One Million Years B.C (1966)

One Million Years B.C (1966)

Synopsis – Prehistoric man Tumak is banished from his savage tribe and meets pretty Loana, who belongs to a gentler coastal tribe but he must fight caveman Payto to win her favours – One Million Years B.C

Director – Don Chaffey

Starring – Raquel Welch, John Richardson, Percy Herbert, Martine Beswick

Genre – Adventure | Fantasy

Released – 1966

Rating: 4.5 out of 5.

For fans of – The Valley of Gwangi, The Giant Behemoth, The Land Unknown


For most, One Million Years B.C will be remembered most fondly due to Raquel Welch spending the entire time in a fur bikini, and while I certainly found this to be a charming aspect of the movie, what made this movie such a delight is that it took most of the best parts of the 1940s original, including the action-packed plot, multiple creatures stomping around and rival tribes with a Romeo & Juliet type love story at the centre. While removing all the parts that made the original so uncomfortable, namely forcing real creatures to fight to the death for the sake of cinema.

Raquel Welch looks in the direction that John Richardson is pointing to in a scene from the film ‘One Million Years B.C.’, 1966. (Photo by 20th Century-Fox/Getty Images)

Director Don Chaffey made excellent use of their locations to create a forbidding, bleak, but also the beautiful primordial world (which was actually filmed in Tenerife and Lanzarote), it’s the work of Ray Harryhausen who keeps you glued to the screen with brilliant stop motion dinosaurs, the stand-outs being a battle between a ravenous Allosaurus and Tumak (Richardson) and one brutal encounter between a Triceratops and Ceratosaur. Even the use of lizards and tortoises dressed up like dinosaurs weren’t too distracting, in fact, it adds a little charm to the production seeing what would have been cutting-edge in terms of special effects in 1966.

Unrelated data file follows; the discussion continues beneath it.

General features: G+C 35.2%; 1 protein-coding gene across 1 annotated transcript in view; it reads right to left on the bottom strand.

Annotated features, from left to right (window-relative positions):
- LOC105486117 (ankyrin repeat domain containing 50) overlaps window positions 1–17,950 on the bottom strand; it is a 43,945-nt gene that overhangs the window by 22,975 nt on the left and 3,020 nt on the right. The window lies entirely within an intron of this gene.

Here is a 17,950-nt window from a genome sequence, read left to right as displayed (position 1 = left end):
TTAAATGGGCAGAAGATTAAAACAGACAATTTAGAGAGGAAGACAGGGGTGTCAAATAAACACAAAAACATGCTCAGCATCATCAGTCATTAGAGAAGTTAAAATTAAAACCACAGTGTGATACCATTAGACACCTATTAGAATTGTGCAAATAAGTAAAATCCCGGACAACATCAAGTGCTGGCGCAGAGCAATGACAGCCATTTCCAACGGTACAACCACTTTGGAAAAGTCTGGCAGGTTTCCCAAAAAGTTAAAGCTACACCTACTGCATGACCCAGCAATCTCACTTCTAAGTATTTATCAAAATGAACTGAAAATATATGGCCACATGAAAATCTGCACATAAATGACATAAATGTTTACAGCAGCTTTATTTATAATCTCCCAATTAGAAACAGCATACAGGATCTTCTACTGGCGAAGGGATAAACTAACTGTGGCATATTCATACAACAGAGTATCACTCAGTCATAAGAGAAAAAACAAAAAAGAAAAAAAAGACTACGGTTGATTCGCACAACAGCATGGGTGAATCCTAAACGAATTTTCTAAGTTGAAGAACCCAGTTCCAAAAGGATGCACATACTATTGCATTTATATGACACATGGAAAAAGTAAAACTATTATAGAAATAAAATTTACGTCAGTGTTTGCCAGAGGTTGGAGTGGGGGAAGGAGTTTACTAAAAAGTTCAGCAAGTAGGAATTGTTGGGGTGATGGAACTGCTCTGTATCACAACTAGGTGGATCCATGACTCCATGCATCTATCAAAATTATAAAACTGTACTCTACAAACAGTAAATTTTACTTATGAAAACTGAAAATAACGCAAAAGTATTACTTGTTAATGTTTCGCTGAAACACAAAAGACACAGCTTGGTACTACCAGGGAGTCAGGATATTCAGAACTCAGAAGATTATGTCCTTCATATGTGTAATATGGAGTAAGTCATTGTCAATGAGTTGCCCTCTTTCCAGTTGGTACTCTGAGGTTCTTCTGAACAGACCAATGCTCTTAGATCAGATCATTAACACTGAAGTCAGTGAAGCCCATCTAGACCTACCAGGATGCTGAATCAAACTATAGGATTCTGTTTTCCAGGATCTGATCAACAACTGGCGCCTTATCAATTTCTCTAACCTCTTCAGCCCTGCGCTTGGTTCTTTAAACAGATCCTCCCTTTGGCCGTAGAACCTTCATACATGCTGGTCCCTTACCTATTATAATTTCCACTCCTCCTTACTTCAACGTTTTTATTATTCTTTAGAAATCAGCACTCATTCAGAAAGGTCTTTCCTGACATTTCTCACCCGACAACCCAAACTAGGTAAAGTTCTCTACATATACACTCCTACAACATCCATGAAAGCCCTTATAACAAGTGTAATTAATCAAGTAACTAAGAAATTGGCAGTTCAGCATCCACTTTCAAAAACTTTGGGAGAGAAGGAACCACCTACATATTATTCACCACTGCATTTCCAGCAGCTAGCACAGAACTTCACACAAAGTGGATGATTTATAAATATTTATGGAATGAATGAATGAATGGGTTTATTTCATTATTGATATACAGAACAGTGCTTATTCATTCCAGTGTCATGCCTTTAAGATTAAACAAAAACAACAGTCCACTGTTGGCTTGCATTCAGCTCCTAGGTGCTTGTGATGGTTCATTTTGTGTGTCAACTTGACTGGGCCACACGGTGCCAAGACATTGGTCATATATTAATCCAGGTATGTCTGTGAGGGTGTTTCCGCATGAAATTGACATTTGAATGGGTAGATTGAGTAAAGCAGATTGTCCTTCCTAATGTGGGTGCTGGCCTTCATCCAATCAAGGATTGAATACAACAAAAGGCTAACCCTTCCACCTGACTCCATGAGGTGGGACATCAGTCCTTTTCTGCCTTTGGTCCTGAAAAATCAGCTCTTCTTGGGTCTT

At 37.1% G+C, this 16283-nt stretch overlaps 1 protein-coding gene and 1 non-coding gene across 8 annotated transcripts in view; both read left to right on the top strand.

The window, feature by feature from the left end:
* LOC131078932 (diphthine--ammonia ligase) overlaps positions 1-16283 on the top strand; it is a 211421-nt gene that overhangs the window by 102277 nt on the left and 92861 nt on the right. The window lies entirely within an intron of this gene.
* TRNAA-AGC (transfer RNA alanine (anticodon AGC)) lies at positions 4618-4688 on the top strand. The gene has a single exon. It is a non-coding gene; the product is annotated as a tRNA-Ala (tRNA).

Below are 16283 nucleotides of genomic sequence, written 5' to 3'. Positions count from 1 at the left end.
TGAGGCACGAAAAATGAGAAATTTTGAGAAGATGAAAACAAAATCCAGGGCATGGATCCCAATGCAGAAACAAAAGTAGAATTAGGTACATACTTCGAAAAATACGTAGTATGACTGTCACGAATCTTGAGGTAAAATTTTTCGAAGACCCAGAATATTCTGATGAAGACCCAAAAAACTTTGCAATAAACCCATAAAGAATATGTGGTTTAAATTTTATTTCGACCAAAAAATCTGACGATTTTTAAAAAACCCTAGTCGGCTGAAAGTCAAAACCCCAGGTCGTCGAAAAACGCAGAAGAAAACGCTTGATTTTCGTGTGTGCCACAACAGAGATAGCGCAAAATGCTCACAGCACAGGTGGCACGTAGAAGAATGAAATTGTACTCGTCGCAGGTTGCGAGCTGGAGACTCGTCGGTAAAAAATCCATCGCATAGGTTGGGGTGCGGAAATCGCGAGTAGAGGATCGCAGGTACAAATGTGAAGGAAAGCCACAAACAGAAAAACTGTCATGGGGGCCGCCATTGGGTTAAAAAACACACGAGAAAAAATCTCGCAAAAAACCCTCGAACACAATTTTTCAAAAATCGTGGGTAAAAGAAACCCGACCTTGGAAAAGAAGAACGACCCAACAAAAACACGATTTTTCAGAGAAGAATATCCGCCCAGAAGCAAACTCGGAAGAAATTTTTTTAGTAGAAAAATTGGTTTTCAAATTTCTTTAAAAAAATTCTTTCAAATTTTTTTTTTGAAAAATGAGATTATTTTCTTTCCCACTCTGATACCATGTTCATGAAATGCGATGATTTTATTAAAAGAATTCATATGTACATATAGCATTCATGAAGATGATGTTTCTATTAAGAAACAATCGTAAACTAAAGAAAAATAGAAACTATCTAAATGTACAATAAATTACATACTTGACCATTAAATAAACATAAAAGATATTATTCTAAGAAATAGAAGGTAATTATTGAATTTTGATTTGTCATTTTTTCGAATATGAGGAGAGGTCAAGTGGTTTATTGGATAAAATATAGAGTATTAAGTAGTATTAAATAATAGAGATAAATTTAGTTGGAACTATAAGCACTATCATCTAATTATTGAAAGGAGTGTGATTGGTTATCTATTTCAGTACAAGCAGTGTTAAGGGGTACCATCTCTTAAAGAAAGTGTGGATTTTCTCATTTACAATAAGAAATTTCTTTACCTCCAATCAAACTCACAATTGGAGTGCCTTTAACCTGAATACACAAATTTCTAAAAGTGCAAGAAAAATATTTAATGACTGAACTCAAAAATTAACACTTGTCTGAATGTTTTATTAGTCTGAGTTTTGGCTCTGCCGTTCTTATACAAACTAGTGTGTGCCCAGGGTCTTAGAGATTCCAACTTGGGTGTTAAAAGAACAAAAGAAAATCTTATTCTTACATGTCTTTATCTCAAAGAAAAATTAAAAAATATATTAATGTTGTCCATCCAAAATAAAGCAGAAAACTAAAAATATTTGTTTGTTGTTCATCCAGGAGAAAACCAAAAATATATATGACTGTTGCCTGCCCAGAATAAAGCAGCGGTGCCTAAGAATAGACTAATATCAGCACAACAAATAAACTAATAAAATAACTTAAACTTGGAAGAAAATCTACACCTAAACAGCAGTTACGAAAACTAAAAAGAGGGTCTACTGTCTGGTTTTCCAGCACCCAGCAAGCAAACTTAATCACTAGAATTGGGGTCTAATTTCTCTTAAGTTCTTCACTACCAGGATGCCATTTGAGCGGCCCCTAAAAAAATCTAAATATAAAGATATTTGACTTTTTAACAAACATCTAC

One Million Years B.C remains a charming creature feature. The dinosaurs, women, and plot are great. The only part some might struggle with is the use of “caveman language” which at times can be hard to understand, but I give the director credit for being creative (Think an early Robert Eggers). I should also give praise to Welch and co-star John Richardson who effectively craft on-screen chemistry despite being limited to mostly hand gestures, grunts and made-up language. This is the perfect Sunday afternoon movie. Action, love and monsters.

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